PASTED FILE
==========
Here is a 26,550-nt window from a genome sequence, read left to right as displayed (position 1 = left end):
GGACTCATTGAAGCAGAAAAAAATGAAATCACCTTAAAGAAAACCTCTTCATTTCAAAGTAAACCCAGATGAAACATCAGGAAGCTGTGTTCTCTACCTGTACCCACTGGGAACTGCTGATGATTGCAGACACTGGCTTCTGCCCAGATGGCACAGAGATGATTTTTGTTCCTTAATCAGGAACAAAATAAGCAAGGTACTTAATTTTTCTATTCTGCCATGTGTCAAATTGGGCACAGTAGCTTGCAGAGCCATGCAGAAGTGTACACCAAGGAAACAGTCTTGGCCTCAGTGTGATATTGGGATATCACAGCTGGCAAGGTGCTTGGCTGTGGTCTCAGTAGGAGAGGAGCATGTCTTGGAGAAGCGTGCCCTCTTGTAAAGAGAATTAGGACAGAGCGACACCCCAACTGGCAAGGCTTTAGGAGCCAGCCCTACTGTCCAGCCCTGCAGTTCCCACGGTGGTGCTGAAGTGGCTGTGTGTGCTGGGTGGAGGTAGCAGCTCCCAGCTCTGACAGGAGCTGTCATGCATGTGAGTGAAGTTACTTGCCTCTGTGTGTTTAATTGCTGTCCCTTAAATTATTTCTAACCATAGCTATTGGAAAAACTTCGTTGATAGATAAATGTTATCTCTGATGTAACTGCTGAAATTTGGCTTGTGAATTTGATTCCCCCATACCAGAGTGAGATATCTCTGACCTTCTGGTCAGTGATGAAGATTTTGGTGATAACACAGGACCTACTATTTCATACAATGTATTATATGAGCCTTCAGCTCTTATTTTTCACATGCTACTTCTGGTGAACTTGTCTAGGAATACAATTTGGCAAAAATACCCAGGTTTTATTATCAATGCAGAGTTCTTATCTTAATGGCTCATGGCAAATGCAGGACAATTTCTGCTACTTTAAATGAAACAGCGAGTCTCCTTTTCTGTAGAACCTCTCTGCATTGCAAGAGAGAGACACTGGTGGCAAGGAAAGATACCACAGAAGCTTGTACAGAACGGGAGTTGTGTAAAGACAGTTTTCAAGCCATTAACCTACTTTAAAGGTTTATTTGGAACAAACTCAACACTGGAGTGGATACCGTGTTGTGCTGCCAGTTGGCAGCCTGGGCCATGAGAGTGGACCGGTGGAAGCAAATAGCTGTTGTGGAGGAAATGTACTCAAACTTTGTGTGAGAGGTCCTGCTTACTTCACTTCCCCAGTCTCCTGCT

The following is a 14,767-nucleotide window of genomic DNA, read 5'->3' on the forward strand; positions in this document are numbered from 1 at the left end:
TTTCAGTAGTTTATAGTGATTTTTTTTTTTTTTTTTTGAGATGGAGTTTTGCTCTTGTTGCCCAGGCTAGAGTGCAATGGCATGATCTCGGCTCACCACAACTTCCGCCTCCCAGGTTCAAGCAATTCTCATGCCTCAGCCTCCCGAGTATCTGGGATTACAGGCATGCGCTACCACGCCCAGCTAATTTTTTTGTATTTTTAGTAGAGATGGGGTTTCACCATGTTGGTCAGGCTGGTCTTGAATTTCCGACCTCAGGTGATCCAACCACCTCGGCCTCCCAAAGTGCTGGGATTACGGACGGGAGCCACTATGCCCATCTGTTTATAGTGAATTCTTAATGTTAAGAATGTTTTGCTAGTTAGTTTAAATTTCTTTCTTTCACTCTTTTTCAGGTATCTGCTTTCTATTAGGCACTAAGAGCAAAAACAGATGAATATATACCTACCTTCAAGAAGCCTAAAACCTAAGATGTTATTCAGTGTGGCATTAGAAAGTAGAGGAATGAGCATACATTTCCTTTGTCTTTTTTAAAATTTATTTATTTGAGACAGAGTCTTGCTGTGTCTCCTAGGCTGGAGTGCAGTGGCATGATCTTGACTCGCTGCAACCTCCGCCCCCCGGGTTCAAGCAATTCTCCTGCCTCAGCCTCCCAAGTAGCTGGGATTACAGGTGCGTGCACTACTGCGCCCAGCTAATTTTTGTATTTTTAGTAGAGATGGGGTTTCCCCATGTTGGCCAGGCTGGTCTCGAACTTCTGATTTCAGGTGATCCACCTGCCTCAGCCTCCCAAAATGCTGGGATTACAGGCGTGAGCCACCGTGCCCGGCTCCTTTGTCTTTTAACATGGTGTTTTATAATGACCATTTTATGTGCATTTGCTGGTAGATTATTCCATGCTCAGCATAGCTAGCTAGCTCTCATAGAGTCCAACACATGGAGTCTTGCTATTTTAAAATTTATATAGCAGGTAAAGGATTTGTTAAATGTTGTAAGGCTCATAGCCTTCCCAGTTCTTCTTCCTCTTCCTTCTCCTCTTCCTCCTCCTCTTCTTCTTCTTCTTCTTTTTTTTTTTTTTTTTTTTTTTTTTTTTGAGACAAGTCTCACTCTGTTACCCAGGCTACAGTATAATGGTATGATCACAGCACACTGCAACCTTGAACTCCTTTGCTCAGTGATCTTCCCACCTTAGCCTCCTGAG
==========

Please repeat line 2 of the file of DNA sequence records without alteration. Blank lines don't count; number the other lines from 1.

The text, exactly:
GGACTCATTGAAGCAGAAAAAAATGAAATCACCTTAAAGAAAACCTCTTCATTTCAAAGTAAACCCAGATGAAACATCAGGAAGCTGTGTTCTCTACCTGTACCCACTGGGAACTGCTGATGATTGCAGACACTGGCTTCTGCCCAGATGGCACAGAGATGATTTTTGTTCCTTAATCAGGAACAAAATAAGCAAGGTACTTAATTTTTCTATTCTGCCATGTGTCAAATTGGGCACAGTAGCTTGCAGAGCCATGCAGAAGTGTACACCAAGGAAACAGTCTTGGCCTCAGTGTGATATTGGGATATCACAGCTGGCAAGGTGCTTGGCTGTGGTCTCAGTAGGAGAGGAGCATGTCTTGGAGAAGCGTGCCCTCTTGTAAAGAGAATTAGGACAGAGCGACACCCCAACTGGCAAGGCTTTAGGAGCCAGCCCTACTGTCCAGCCCTGCAGTTCCCACGGTGGTGCTGAAGTGGCTGTGTGTGCTGGGTGGAGGTAGCAGCTCCCAGCTCTGACAGGAGCTGTCATGCATGTGAGTGAAGTTACTTGCCTCTGTGTGTTTAATTGCTGTCCCTTAAATTATTTCTAACCATAGCTATTGGAAAAACTTCGTTGATAGATAAATGTTATCTCTGATGTAACTGCTGAAATTTGGCTTGTGAATTTGATTCCCCCATACCAGAGTGAGATATCTCTGACCTTCTGGTCAGTGATGAAGATTTTGGTGATAACACAGGACCTACTATTTCATACAATGTATTATATGAGCCTTCAGCTCTTATTTTTCACATGCTACTTCTGGTGAACTTGTCTAGGAATACAATTTGGCAAAAATACCCAGGTTTTATTATCAATGCAGAGTTCTTATCTTAATGGCTCATGGCAAATGCAGGACAATTTCTGCTACTTTAAATGAAACAGCGAGTCTCCTTTTCTGTAGAACCTCTCTGCATTGCAAGAGAGAGACACTGGTGGCAAGGAAAGATACCACAGAAGCTTGTACAGAACGGGAGTTGTGTAAAGACAGTTTTCAAGCCATTAACCTACTTTAAAGGTTTATTTGGAACAAACTCAACACTGGAGTGGATACCGTGTTGTGCTGCCAGTTGGCAGCCTGGGCCATGAGAGTGGACCGGTGGAAGCAAATAGCTGTTGTGGAGGAAATGTACTCAAACTTTGTGTGAGAGGTCCTGCTTACTTCACTTCCCCAGTCTCCTGCT